A: The Russian involvement in the Iranian nuclear effort has been there for a long time. Certainly it started primarily for economic reasons, there were some internal domestic power plays also taking place within Russia over it, and various interests that they have in Iran all together, but this is nothing new. If anything, what they have done is pulled back a little, not in terms of what they are willing to sell or supply, but they have been a bit more forthcoming in recent times over the kinds of deals that the Western countries have been trying to make, in other words the trying to limit the ability of Iran to enrich uranium, offering that this be done in Russia. These things nave been turned down by Iran, but there have been efforts by Russia to be a little bit more cooperative with the rest of the world on this. That doesn't mean they will stop and of course they aren't stopping. They have primarily an economic interest in Iran, but they also have other interests in Iran - one of them is that the relationship with Iran sort of helps them in terms of balance or power vis-?-vis the United States. Certainly one of the things they have in common with Iran is a very, I would say, competitive or even a negative view of the United States. They also, by the way, have other interests vis-?-vis Iran, not only gas and oil deals, that are certainly old, but also Russia continues to consider it a security border, the old borders of the Soviet Union and that was indeed the longest border that the Soviet Union had with any country. While there are now five independent countries on that border, including Russia, Russia still considers this a security interest - that is to keep that border relatively neutral. And this is just part of many of their interests vis-?-vis Iran, but I think what we see today is on one hand, for economic reasons, an attempt to maintain their role in Iran and Iranian nuclear development, and on the other hand a desire to maintain good relationship with Iran. And that would account for their opposition to all out sanctions against Iran. They are playing a very delicate game, because they do know also, that at some point in the future a nuclear Iran could be a danger to them or a threat to them just as it could be a threat to other countries. I don't think they are overjoyed with having a nuclear Iran on their old border, but in weighing it all I think the economic and even the politics vis-?-vis the United States outweighs the potential danger for them.

Q: In the light of these large economic factors as you have just described, does Israel have any chance in approaching directly President Putin in Moscow? There was an Israeli cabinet Minister, Avigdor Lieberman, who went there this week, but he apparently didn't achieve a lot from what we have been hearing about this arms sale?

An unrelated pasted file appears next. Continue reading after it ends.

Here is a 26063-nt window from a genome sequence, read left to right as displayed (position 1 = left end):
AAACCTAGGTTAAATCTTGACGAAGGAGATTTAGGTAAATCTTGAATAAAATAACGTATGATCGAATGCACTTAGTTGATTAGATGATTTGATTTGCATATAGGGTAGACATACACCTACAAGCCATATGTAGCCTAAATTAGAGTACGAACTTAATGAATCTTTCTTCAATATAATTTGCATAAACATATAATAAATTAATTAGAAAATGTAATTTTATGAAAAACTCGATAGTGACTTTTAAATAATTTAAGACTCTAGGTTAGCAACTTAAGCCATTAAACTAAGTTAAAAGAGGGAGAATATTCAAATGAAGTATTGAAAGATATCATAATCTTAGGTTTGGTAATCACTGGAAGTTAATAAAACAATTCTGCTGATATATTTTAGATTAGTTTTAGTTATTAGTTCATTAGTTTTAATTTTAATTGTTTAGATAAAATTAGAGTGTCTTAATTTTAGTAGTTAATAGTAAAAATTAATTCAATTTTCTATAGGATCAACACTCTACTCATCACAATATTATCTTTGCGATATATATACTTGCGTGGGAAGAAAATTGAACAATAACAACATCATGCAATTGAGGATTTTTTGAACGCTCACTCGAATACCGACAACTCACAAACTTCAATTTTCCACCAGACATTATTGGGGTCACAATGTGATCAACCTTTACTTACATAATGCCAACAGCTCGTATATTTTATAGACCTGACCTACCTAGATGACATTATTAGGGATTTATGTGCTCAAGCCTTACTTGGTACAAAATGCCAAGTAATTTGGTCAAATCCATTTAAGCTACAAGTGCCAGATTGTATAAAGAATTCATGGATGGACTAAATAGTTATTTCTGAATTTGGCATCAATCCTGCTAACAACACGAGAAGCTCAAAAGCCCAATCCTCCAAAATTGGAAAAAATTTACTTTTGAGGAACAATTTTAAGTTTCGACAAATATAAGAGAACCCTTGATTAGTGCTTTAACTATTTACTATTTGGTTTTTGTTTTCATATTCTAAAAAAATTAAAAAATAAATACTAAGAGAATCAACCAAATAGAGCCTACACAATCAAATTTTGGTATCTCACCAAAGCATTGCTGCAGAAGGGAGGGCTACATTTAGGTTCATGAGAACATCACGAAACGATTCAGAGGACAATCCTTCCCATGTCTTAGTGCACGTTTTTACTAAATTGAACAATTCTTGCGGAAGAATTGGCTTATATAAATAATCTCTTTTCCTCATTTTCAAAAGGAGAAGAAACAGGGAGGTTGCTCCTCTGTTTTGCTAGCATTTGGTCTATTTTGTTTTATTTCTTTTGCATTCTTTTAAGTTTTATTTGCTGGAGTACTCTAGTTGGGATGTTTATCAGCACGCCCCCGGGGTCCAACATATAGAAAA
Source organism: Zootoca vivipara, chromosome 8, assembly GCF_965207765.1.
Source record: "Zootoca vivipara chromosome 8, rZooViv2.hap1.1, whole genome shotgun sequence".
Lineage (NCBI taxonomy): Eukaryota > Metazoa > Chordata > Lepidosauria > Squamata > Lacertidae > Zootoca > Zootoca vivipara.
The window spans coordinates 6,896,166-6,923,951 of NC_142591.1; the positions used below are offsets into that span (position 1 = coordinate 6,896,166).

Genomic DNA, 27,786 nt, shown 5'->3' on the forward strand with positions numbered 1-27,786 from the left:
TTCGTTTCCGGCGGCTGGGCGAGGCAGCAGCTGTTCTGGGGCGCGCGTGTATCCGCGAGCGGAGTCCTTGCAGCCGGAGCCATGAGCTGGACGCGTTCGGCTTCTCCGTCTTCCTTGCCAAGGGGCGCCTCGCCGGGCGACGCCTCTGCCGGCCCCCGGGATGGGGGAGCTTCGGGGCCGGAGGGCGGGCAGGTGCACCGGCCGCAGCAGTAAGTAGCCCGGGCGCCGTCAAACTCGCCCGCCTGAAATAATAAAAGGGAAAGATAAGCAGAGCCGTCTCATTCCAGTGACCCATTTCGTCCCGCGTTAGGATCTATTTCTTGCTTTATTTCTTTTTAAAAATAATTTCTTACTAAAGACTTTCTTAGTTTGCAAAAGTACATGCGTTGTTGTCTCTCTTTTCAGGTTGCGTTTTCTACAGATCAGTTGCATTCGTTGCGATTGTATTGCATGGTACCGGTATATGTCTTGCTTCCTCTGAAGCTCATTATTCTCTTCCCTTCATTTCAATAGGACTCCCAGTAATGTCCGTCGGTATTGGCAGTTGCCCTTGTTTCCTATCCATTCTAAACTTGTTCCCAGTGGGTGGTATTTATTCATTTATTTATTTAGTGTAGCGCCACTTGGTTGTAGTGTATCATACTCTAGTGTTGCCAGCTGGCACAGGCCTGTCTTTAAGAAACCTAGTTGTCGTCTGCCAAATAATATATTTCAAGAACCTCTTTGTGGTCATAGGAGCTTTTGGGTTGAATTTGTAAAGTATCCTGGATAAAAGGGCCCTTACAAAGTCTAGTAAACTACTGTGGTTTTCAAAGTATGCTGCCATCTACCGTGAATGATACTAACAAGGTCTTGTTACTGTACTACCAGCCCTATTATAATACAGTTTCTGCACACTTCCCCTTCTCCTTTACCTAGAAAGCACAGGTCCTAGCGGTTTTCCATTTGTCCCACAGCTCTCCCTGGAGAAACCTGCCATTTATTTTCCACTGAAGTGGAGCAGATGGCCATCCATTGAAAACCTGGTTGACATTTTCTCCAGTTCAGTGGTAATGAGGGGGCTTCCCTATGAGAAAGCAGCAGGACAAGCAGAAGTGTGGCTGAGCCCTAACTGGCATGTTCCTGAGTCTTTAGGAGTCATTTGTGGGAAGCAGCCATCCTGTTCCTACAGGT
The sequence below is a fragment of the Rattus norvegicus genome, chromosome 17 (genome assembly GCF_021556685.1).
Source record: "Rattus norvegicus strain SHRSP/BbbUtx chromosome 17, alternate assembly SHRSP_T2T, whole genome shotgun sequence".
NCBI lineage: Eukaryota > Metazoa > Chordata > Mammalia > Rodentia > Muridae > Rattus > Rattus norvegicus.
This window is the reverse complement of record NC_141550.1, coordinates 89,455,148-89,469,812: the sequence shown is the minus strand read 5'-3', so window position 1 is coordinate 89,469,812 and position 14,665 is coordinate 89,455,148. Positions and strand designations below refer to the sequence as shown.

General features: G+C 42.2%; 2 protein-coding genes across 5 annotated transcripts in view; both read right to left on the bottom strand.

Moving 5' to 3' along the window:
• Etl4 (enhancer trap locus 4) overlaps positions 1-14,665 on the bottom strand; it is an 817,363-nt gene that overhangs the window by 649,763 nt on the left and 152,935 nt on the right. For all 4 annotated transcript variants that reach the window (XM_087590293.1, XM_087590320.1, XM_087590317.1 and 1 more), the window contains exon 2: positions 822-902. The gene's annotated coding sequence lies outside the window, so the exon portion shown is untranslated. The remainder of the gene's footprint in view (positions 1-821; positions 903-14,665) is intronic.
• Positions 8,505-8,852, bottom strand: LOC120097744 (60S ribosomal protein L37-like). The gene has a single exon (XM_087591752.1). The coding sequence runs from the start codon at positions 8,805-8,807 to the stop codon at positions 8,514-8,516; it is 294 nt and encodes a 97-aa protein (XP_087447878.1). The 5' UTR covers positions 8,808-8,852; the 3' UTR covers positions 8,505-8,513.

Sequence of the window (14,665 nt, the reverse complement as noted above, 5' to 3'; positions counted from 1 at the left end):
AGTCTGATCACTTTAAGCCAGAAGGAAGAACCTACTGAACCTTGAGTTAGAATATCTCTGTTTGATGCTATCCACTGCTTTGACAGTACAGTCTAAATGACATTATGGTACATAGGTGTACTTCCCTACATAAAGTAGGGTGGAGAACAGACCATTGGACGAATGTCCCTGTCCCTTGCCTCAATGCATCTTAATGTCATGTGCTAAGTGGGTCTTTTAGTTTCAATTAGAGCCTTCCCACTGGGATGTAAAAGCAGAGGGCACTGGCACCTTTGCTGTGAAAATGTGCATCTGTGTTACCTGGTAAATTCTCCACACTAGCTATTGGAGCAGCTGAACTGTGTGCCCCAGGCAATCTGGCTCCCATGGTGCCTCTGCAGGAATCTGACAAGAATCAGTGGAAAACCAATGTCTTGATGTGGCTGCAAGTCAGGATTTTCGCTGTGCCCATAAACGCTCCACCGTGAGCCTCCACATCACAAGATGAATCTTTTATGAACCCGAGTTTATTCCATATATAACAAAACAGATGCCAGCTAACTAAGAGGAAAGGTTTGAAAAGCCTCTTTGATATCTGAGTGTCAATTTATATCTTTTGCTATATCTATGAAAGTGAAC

A: No, I don't think that there is very much that Israel can do. We have an interest, of course, in maintaining a good relationship with Russia and in trying to curb their arms deliveries, or to discourage them from getting too deeply involved with Iran or with Syria in the arms area, but I don't think that we have very much power, we don't have much to offer Russia, I don't think that we can really do very much except to continue to complain and to try to temper them. The game is much, much bigger than Israel. The game is Russia and the world, and I don't want to put it "Russia against the world". Russia certainly looks for allies in France, in Germany, it is not an East-West thing anymore by any stretch of the imagination, nor do I think Putin wants to have an all out competition with the United States. I think the Russian economy is too deeply tied to Western Europe and even to a large degree United States business interests. There are too many things that link these countries today to justify an all out competitive position such as we had in the cold war. Of course, Putin may not be acting totally rationally, what I say is of course sort of a rational analysis from outside, but leaders often do things that are not rational. But my impression is that Russia is simply continuing to pursue something that was there all along and that is the effort to be a player on the world scene and to be considered a player on the world scene, and if America is in a somewhat weakened position in the region, then this is a good opportunity for Russia to move, but it is still moving only on a cash and carry basis. Its political interest is not outweighing its economic interest.

Q: But when it comes to the bigger game we have this situation where the U.S. is offering Poland and the Czech Republic an American antimissile system, which it says could help them protect themselves against Iranian nuclear missiles, which the Russians are helping to build in some ways, and the Russian reaction -a senior officer commenting very tartly that Russian nuclear missiles could target Poland and the Czech Republic as a result of this, so isn't this also a part of the bigger picture?

A: I think it is disturbing certainly, the Russians were not entirely happy when the Americans began to use Central Asia as a launching ground for their efforts in Afghanistan for example, and I think that now this placement of the American missiles in Poland and the Czech Republic is a real concern, a genuine concern for Russia. I am not entirely sure what the Americans are up to, I know that American policy until now has been not to alienate Russia, even during the difficult period when Russia, Putin, was opposing America's going to war in Iraq, the Americans still tried to keep things on a very even keel, and yet the placement of missiles in Poland and the Czech Republic, I think is a very provocative act. To justify it as a possible defense against an Iranian bomb in the future I find very, very weak and I suspect the Russians found it very weak. They have always had concerns about the expansion of NATO and having missiles so close, if not on their western border, and I repeat - they look at the former Soviet Republics as something of a security build, even though these Republics are totally independent today. So these things are of great concern to the Russians and Putin is reacting very strongly.

Q: Prof. Galia Golan, thank you very much indeed.

A: Thank you.

Transcript by Dar Translations
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David Essing